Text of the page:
Elaine and Peter Dusting travelled all the way from Melbourne, Australia to Canada’s capital.

They crossed the world’s biggest ocean in a sleek, quiet, modern aircraft.

And as soon as they got to Ottawa, they squeezed into a 75-year-old, open cockpit biplane and roared back into the air.

“I was determined that we would do this. It’s fantastic,” exclaims Elaine Dusting. “You’re like a bird. You can just see everything.”

That’s the appeal of Ottawa Biplane Adventures – a chance to take a tour of the city like no other, in a plane that was built back when William Lyon McKenzie King was Prime Minister, and Duke Ellington was telling us to “Take The A Train.”

“It’s a 1941 WACO biplane. It was built in the United States during the Second World War and used as a trainer for the American military,” explains Greg Reynolds. The pilot has two of the planes (the second is even older!) and uses them to fly short tours over Ottawa. He sits in the back. Two passengers sit in a second cockpit up front.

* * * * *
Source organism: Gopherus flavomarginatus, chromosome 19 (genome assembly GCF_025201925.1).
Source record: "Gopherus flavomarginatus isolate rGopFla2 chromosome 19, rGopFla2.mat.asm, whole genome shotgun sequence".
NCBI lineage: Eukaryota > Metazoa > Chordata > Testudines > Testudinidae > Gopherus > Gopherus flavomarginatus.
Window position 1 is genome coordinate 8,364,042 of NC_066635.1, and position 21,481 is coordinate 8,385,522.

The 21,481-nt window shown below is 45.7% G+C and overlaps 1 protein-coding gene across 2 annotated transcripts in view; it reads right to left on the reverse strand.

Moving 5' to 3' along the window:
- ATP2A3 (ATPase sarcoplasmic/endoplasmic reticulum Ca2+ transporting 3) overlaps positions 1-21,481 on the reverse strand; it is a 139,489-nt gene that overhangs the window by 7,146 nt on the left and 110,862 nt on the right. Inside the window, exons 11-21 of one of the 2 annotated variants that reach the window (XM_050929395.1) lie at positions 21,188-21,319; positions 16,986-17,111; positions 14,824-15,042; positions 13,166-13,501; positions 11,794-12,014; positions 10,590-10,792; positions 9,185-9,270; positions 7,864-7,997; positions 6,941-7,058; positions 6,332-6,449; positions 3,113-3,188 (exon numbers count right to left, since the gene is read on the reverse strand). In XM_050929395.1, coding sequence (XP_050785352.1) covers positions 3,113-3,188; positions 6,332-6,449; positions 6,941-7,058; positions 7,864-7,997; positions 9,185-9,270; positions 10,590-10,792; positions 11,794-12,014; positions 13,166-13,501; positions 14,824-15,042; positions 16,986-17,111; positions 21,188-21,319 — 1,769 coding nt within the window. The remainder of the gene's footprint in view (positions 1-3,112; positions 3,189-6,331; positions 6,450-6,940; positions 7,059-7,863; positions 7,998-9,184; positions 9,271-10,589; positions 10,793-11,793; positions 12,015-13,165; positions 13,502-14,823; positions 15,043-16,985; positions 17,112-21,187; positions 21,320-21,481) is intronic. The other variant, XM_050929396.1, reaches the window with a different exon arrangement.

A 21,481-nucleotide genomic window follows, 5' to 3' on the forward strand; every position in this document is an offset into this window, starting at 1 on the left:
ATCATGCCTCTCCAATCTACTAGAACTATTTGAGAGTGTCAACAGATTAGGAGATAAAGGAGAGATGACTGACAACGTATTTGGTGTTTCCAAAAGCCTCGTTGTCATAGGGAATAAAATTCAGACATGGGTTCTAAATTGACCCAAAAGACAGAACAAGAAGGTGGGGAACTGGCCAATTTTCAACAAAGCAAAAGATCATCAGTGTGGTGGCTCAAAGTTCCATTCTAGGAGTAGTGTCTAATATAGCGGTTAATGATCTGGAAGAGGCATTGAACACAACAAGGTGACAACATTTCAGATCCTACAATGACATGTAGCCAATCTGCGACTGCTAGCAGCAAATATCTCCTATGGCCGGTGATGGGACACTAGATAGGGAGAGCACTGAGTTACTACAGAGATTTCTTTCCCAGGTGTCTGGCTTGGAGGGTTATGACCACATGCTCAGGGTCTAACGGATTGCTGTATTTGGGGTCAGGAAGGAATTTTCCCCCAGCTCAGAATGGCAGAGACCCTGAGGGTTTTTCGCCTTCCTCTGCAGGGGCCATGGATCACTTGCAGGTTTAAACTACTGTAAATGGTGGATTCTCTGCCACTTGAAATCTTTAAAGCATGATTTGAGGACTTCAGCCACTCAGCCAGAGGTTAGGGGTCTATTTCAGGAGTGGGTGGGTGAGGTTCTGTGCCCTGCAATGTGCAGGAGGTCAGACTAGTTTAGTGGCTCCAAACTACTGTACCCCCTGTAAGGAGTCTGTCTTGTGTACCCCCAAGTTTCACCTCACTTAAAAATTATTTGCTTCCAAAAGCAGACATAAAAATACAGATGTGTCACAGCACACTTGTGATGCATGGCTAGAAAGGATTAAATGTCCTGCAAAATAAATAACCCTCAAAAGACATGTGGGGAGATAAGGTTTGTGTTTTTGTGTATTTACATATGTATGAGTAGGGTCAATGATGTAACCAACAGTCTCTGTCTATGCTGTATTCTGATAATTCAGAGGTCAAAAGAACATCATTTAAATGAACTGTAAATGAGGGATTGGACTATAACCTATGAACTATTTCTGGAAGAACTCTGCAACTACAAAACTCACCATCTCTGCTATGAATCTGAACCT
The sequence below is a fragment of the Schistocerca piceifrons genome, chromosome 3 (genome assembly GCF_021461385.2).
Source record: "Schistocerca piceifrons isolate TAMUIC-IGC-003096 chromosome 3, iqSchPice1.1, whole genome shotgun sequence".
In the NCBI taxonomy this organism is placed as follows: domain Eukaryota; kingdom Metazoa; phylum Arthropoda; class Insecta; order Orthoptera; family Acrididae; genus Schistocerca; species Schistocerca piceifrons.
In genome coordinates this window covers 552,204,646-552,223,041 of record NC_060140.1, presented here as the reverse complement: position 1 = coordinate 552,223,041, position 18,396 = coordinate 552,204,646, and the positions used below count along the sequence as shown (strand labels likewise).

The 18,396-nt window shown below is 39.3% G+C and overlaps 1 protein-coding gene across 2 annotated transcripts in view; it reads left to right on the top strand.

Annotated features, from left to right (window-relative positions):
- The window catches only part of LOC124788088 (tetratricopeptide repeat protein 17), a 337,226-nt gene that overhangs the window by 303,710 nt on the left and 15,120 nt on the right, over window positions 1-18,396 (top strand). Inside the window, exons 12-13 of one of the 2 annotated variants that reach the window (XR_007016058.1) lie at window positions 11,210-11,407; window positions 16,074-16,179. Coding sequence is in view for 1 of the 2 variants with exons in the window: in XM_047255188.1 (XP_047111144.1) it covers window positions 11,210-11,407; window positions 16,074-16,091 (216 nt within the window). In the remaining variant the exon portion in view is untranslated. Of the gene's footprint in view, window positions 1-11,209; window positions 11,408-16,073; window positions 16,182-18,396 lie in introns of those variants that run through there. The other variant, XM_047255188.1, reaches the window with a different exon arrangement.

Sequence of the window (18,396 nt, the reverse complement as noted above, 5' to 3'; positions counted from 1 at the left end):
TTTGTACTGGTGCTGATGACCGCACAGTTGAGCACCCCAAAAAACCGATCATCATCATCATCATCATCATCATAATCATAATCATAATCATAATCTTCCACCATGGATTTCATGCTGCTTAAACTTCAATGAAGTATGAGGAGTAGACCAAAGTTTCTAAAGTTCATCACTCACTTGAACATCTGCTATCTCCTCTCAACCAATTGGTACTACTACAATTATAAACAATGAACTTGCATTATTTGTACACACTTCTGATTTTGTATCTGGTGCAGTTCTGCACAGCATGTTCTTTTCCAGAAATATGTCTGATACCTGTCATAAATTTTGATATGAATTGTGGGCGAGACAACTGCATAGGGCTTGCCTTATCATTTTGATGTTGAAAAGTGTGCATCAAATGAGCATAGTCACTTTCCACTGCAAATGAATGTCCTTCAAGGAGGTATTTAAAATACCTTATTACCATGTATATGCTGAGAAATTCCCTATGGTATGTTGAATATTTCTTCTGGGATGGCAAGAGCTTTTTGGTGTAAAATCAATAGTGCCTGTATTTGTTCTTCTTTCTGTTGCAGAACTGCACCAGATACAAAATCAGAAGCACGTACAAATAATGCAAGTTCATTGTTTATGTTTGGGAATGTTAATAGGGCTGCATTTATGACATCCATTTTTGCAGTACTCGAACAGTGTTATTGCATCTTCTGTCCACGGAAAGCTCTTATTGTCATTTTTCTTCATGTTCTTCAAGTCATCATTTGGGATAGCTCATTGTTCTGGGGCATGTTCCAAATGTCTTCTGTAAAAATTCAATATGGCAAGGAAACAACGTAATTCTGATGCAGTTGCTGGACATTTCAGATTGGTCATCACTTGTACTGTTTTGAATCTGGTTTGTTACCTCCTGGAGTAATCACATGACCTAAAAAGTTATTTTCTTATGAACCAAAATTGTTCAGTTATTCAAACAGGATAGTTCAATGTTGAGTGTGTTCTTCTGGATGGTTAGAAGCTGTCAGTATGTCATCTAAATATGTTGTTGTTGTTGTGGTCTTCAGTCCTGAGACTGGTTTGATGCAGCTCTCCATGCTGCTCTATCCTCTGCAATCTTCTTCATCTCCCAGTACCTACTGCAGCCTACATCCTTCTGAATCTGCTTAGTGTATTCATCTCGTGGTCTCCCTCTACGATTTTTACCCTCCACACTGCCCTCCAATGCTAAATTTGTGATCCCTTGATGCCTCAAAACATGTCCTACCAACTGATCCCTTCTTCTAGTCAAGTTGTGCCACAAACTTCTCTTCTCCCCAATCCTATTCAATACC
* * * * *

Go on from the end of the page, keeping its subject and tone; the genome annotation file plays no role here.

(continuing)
He flies the plane at an altitude of around 1500 feet at a leisurely - some might say gravity-defying - 80 miles per hour. "Because it's open it's like sitting in a convertible car but you're up in the air. You're on a motorcycle but you're up in the air. So the freedom, the air blowing through, the sunshine, it's gorgeous," says Reynolds.

“I enjoyed it immensely,” says Graham Berry, part of a small group of Australians seeing Ottawa by air. “I’ve flown before in light aircraft but not in the open like that. It’s exhilarating.”

Even Andre Beck, who admits to a fear of heights and claustrophobia, enjoyed his flight. “I just could not stop smiling. Don't know if it was tension, but it just went out the window. Well, what window we had there,” he laughs.

Ottawa Biplane Adventures runs through the summer months out of the Canada Aviation and Space Museum. Flights start at $65 per person. The average flight is around 10 to 15 minutes.

A short flight, but memorable, says Elaine’s husband, Peter Dusting. “You feel like you might have been in the days of the Red Baron,” he laughs.